Common Issues When Adding Parallelism

The types of problems encountered by parallel programs include shared memory data conflicts and incorrect locking.

Shared Memory Problems

Introducing parallelism can result in unexpected problems when parallel tasks access the same memory location. Such problems are known as data races. For example, in the Primes sample, the following line calls the function Tick():

  if (IsPrime(p)) Tick();

The called function Tick() increments the global variable primes:

void Tick() { primes++; }

Consider the following scenario, where the value of primes is incremented only once instead of twice:

Time

Thread 0

Thread 1

T1

Enters function Tick()

T2

Enters function Tick()

T3

Load value of primes

T4

Load value of primes

T5

Increment loaded value

T6

Store value of primes

T7

Increment loaded value

T8

Store value of primes

T9

Return

T10

Return

If you run this as a serial program, this problem does not occur. However, when you run it with multiple threads, the tasks may run in parallel and primes may not be incremented enough.

Such problems are non-deterministic, difficult to detect, and at first glance might seem to occur at random. The results can vary based on multiple factors, including the workload on the system, the data being processed, the number of cores, and the number of threads.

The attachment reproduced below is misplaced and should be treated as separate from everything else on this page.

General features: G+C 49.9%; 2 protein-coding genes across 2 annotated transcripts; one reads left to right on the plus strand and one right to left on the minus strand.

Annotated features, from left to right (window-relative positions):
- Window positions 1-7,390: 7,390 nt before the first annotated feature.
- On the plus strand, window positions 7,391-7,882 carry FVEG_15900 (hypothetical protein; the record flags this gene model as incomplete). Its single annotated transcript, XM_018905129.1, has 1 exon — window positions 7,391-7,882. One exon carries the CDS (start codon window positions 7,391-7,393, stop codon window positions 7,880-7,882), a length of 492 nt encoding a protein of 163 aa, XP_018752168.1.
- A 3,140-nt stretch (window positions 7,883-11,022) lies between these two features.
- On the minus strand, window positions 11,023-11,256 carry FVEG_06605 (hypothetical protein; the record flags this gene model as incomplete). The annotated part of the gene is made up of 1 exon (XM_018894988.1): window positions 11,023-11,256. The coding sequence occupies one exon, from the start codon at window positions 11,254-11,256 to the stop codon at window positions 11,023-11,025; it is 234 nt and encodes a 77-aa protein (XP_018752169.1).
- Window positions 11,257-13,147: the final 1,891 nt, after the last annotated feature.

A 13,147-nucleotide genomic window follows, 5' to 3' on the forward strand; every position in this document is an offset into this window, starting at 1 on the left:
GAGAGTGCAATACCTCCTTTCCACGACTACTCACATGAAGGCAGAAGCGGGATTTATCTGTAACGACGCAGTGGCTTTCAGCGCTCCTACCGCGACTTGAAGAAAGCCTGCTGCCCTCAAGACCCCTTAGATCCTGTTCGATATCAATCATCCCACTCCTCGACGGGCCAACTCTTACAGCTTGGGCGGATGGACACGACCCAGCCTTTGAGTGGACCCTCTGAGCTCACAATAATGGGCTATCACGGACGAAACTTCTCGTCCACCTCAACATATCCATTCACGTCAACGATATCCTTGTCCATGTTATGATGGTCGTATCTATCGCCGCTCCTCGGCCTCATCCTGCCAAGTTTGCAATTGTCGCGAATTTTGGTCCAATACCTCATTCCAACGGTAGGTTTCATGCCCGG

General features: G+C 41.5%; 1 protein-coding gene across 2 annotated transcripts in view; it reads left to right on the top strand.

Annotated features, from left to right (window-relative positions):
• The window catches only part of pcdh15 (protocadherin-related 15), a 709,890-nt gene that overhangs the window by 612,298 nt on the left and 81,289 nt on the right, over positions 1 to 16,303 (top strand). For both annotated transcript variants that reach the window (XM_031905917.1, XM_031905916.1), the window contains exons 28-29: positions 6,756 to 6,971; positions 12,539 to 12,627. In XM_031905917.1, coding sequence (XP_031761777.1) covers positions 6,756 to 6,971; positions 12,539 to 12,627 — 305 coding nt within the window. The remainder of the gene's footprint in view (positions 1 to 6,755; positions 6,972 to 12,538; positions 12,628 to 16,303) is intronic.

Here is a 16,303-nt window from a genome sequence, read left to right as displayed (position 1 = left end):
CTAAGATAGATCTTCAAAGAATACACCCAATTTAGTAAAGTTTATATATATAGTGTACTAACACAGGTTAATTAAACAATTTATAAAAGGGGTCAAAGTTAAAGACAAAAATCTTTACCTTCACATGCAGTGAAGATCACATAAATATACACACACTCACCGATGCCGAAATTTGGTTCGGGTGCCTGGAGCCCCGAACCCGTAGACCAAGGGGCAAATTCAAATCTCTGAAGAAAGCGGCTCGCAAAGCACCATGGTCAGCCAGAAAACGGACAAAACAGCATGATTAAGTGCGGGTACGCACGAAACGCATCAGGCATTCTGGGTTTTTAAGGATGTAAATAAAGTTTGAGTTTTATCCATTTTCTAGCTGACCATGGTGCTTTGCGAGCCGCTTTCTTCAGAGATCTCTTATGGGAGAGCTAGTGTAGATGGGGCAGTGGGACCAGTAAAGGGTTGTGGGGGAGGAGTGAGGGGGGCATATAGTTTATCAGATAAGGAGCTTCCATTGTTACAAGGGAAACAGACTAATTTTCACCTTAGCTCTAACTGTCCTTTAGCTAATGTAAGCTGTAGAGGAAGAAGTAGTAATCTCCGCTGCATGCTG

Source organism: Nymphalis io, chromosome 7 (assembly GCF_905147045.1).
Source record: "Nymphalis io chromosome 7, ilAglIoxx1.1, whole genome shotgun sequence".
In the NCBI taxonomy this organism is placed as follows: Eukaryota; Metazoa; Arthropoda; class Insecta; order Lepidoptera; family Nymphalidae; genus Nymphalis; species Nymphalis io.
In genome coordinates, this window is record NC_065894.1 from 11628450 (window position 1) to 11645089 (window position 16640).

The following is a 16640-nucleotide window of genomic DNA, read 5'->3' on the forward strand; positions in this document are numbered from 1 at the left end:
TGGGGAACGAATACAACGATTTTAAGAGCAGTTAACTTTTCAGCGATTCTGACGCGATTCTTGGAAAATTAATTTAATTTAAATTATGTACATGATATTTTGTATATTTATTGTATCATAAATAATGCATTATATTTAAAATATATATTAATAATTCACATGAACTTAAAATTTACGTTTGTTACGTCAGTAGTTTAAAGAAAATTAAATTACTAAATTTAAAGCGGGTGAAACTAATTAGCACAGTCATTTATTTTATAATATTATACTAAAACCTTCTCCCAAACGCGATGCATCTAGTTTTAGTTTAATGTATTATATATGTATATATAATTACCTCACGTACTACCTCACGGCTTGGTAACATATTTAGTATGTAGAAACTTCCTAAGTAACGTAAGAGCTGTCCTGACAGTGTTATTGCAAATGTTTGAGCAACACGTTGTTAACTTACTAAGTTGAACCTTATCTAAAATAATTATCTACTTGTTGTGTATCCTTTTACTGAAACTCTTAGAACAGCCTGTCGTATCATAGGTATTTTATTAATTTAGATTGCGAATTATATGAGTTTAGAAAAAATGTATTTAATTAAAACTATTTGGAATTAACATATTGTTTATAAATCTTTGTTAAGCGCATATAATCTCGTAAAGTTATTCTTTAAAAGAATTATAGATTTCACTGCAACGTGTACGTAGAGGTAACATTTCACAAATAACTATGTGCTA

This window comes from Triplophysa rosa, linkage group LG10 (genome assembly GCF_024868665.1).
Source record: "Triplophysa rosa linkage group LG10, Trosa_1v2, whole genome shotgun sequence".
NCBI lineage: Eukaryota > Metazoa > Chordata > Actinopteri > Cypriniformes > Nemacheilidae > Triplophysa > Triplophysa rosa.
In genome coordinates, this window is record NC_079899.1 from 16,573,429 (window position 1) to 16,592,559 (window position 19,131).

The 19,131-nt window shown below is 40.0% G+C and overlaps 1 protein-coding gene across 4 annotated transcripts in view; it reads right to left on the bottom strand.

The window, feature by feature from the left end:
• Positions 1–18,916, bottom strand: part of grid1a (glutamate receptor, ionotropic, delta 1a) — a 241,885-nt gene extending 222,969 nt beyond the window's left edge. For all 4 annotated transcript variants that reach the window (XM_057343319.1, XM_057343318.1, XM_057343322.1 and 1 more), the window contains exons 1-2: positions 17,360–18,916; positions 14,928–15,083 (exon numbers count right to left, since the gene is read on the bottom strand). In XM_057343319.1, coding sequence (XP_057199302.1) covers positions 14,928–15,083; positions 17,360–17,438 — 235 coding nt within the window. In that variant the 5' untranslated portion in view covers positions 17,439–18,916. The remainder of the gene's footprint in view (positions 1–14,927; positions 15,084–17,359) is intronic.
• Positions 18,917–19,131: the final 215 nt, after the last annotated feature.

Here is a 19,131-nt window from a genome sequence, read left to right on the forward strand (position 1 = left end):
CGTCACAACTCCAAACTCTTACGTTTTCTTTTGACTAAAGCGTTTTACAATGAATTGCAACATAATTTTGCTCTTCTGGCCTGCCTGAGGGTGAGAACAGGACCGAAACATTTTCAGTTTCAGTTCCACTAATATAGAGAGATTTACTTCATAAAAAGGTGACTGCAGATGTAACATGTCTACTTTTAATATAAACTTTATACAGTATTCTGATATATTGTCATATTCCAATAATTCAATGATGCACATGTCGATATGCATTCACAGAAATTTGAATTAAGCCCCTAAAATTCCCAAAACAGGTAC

It is possible to use locks to restrict access to a shared memory location to one task at a time. However, all implementations of locks add overhead. It is more efficient to avoid the sharing by replicating the storage. This is possible if data values are not being communicated between the tasks, even though the memory locations are being reused.

Lock Problems

One thread (thread A) may have to wait for another thread (thread B) to release a lock before it can proceed. The core executing thread A is not performing useful work. This is a case of lock contention. In addition, thread B may be waiting for thread A to release a different lock before it can proceed. Such a condition is called a deadlock.

Like a data race, a deadlock can occur in a non-deterministic manner. It might occur only when certain factors exist, such as the workload on the system, the data being processed, or the number of threads.

Ensuring the Parallel Portions of a Program are Thread Safe

Intel® Advisor can detect many problems related to parallelism. Because it only analyzes the serial execution of your program, Intel Advisor cannot detect all possible errors. When you have finished using Intel Advisor to introduce parallelism into your program, you should use the Intel® Inspector and other Intel software suite products. These tools and using a debugger can detect parallelism problems that normal testing will not detect, and can also identify times when the cores are idle.

有关编译器优化的更完整信息,请参阅优化通知